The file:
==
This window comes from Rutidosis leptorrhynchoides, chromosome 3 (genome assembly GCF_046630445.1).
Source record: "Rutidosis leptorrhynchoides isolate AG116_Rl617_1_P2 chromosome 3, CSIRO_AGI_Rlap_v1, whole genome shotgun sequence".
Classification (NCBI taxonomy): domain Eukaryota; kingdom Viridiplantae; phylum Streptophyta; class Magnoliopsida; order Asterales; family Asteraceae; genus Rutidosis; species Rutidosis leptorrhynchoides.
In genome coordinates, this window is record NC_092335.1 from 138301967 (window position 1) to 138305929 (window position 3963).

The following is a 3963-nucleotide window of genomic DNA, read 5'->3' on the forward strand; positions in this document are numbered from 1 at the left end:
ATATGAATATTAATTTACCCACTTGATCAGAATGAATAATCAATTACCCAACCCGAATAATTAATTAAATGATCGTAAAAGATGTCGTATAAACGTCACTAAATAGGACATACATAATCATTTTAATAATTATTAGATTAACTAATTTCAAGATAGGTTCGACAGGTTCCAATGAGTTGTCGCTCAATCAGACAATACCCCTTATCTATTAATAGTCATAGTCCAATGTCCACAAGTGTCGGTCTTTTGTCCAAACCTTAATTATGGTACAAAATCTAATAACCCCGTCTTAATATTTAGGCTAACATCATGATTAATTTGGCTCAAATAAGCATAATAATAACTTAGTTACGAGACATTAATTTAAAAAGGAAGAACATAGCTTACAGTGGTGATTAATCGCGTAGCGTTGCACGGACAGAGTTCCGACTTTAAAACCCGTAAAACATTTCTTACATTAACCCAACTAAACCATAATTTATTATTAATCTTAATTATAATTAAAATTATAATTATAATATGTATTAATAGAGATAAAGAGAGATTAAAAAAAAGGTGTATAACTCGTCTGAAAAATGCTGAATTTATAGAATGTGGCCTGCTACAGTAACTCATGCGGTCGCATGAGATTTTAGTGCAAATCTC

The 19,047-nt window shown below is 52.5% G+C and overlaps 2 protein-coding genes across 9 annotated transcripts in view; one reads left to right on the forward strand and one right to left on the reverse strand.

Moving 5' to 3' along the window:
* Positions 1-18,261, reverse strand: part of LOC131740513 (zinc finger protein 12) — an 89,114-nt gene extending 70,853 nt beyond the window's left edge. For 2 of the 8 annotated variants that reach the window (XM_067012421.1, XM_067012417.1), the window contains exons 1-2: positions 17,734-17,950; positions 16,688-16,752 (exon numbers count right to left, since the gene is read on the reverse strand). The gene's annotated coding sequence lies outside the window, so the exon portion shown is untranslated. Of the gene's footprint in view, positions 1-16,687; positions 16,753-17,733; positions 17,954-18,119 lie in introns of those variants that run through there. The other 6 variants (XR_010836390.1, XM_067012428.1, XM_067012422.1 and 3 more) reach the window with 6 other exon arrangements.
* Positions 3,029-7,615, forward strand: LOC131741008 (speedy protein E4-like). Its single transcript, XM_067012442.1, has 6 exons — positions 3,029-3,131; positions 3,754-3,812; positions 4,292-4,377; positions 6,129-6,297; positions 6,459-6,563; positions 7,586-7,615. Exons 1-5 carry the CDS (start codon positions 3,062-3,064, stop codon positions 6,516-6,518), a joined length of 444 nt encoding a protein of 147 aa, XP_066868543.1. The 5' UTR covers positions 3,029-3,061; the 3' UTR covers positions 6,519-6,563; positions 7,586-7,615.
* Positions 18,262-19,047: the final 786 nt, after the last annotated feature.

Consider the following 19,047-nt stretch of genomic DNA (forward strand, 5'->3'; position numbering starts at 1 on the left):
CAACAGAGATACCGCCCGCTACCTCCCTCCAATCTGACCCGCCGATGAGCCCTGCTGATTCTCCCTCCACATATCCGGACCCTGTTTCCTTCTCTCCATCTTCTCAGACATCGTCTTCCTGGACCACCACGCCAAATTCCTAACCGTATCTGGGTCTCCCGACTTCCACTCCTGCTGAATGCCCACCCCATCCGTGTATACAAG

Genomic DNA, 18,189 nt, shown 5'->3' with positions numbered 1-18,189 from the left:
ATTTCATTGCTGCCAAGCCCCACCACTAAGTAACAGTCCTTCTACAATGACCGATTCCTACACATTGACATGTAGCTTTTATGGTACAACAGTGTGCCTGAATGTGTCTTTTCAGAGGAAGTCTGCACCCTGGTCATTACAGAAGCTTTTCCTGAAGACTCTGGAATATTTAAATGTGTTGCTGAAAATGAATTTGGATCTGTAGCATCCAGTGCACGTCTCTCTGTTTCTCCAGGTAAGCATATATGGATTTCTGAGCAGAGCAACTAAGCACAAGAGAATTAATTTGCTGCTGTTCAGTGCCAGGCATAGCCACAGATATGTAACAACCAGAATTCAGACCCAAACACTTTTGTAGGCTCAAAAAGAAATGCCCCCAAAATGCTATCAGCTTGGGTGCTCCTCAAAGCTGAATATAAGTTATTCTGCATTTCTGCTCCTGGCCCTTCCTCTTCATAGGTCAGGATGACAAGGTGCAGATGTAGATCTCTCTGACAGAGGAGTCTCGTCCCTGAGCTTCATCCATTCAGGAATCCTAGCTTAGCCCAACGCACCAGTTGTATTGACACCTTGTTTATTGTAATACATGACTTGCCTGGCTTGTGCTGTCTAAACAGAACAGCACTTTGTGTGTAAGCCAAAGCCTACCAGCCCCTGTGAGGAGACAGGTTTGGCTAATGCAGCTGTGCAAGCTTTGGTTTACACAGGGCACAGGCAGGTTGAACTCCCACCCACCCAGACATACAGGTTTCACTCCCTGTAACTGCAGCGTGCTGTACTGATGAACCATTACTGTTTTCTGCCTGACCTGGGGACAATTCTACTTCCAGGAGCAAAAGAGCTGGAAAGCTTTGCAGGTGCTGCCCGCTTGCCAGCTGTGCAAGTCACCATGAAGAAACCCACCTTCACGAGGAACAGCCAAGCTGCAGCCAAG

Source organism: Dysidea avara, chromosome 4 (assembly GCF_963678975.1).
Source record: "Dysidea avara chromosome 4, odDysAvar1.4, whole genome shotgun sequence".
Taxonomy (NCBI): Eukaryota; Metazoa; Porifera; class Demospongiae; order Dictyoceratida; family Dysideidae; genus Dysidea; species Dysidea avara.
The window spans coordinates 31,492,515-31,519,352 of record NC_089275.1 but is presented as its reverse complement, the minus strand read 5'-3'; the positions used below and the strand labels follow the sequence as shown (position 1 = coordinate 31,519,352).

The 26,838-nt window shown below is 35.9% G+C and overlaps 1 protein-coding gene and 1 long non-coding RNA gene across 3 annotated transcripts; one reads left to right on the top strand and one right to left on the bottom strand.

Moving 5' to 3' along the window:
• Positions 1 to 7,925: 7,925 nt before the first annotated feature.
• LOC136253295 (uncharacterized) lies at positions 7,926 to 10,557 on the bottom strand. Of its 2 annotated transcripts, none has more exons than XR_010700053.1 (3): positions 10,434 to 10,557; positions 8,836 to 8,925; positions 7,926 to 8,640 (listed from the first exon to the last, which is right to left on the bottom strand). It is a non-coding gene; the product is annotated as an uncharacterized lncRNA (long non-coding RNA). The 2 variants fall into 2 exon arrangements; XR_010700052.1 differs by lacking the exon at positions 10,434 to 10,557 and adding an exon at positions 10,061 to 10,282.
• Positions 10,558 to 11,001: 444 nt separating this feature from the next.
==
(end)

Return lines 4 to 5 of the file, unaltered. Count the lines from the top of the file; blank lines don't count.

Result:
In genome coordinates, this window is record NC_092335.1 from 138301967 (window position 1) to 138305929 (window position 3963).

The following is a 3963-nucleotide window of genomic DNA, read 5'->3' on the forward strand; positions in this document are numbered from 1 at the left end: